The theft of a vial of blood from Pope John Paul II has been linked to satanism by Italian observers.
The Italian Anti-Plagiarism Observatory made the claim after the robbery of a reliquary containing the blood of the late pontiff.
The Irish Times reports that the claim was made in the wake of reports of the theft of a gold reliquary and a crucifix from a church in San Pietro della Ienca, at the foot of the Gran Sasso mountain in Abruzzo.
Giovanni Panunzio, head of the Anti-Plagiarism Observatory, suggested that the theft might be linked to satanism given that the end of January represents a key moment in the satanic calendar.
The report says some satanic cults see the period of January 20-27 as a time for the ‘abduction, ceremonial preparation and holding of a sacrificial victim for Candlemas’, a feast day celebrated along with other ‘satanic revels’ on February 2nd.
The Irish Times report says that since 2011, the church of San Pietro della Ienca has become a sanctuary dedicated to the memory of the late Pope John Paul II.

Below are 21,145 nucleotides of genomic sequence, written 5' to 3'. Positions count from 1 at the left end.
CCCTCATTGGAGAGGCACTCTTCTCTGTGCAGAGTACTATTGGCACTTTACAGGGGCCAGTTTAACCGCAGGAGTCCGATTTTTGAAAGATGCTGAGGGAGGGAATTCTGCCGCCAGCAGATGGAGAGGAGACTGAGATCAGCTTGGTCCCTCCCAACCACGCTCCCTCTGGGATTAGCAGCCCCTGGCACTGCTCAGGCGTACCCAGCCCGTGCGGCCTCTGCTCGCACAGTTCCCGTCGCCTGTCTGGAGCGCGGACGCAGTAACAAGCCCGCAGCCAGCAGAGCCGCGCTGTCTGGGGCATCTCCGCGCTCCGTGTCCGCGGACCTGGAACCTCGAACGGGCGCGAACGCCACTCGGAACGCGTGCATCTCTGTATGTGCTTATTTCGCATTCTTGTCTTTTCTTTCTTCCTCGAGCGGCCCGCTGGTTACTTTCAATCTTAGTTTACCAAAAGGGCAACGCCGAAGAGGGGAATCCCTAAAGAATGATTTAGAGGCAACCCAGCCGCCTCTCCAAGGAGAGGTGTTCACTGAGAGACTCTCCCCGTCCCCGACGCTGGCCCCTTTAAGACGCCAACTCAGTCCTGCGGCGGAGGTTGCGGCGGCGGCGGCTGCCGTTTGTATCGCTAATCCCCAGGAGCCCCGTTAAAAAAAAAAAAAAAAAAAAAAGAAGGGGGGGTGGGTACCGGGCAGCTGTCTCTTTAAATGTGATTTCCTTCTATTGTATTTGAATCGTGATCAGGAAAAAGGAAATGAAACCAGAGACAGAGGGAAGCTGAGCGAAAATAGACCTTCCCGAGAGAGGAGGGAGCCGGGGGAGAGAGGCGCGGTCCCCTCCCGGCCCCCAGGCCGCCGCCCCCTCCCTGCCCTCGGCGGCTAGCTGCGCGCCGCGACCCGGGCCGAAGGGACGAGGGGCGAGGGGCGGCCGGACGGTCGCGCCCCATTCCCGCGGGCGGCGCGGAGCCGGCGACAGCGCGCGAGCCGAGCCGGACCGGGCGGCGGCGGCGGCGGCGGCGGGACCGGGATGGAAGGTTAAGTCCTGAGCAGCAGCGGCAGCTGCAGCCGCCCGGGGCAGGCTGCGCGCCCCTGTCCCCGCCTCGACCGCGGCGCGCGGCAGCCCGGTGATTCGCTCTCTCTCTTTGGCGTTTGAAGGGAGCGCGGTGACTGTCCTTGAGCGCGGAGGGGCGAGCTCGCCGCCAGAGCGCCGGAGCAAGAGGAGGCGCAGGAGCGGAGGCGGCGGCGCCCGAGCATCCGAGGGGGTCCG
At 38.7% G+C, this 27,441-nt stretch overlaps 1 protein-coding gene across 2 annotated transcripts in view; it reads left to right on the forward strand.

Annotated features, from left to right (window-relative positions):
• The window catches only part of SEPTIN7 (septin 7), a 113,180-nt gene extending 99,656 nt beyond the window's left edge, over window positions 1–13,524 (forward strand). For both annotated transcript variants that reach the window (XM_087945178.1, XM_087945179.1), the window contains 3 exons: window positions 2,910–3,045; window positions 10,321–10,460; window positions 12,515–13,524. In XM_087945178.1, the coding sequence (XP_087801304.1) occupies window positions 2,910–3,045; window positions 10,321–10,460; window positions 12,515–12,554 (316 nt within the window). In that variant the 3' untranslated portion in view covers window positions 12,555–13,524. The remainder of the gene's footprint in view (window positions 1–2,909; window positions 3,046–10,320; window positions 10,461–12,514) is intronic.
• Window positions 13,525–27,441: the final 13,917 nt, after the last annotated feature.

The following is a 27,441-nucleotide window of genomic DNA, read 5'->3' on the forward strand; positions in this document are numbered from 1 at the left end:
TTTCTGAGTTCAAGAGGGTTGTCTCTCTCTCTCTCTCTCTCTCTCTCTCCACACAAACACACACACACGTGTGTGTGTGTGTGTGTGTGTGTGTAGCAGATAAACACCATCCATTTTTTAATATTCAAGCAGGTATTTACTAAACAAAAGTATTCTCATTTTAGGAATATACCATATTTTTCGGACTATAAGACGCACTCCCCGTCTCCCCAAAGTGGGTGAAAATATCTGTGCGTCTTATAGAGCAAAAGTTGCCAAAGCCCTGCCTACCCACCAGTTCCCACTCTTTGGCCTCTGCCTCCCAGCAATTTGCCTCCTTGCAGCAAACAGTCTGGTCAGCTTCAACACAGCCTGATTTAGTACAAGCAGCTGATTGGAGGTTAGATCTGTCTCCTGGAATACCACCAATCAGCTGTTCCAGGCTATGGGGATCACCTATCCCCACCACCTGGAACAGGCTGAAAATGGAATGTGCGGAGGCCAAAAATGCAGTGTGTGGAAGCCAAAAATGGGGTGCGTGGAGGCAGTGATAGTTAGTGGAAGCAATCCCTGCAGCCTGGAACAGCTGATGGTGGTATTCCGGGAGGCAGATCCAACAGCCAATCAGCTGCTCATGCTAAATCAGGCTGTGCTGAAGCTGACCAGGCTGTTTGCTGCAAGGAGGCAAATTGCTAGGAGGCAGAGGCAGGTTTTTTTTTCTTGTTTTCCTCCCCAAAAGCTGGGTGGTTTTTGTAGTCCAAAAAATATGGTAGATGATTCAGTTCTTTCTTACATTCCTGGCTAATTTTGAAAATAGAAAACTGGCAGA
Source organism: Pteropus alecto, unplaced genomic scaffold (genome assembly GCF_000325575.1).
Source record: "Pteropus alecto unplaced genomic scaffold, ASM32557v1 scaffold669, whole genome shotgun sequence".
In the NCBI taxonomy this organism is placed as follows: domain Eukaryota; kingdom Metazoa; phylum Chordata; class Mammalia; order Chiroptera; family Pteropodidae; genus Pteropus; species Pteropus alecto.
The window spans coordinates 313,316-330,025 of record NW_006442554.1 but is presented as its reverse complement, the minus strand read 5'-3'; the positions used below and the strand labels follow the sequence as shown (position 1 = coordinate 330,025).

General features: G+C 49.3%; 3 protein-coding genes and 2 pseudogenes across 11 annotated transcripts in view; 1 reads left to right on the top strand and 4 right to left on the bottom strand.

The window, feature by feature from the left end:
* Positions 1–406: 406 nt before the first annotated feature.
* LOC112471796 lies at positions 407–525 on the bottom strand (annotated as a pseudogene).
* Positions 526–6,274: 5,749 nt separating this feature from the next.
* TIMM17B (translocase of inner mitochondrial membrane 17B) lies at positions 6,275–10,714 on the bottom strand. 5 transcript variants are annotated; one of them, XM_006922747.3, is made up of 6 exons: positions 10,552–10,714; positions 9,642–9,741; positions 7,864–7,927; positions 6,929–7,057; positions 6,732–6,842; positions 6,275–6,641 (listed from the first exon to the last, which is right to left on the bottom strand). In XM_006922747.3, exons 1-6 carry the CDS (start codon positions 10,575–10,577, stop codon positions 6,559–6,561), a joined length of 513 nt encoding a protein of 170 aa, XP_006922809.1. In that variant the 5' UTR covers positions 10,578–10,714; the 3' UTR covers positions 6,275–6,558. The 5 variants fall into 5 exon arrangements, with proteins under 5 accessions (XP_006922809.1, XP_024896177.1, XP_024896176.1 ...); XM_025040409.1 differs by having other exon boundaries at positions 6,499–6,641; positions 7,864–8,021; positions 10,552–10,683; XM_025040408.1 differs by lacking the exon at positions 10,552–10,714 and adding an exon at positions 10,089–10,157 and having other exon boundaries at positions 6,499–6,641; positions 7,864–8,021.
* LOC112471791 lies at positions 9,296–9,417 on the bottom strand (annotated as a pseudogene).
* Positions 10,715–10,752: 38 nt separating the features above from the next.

The little church is situated right in the heart of a mountainous region much loved by the late pope.
The report suggests that in the early days of his pontificate, John Paul II would occasionally slip out of the Vatican during the winter months to go skiing on the Gran Sasso.
He continued to visit the area later in life when he restricted himself to long walks in the hills.
In 2011, the pope’s long time private secretary and the current Archbishop of Krakow, Cardinal Stanislaw Dziwisz, donated a gold reliquary containing a small amount of the late pope’s blood to the church of San Pietro della Ienca.
Last Sunday morning a custodian discovered that the church had been broken into and that both the reliquary and a crucifix were missing.
Commentators have suggested that the fact that nothing other than the crucifix and reliquary were stolen from the little mountainside church might mean that this was a ‘commissioned’ robbery as there are only three such reliquaries in existence.
It has also been argued that any reliquary linked to John Paul II will increase greatly in value when he is canonized in April.
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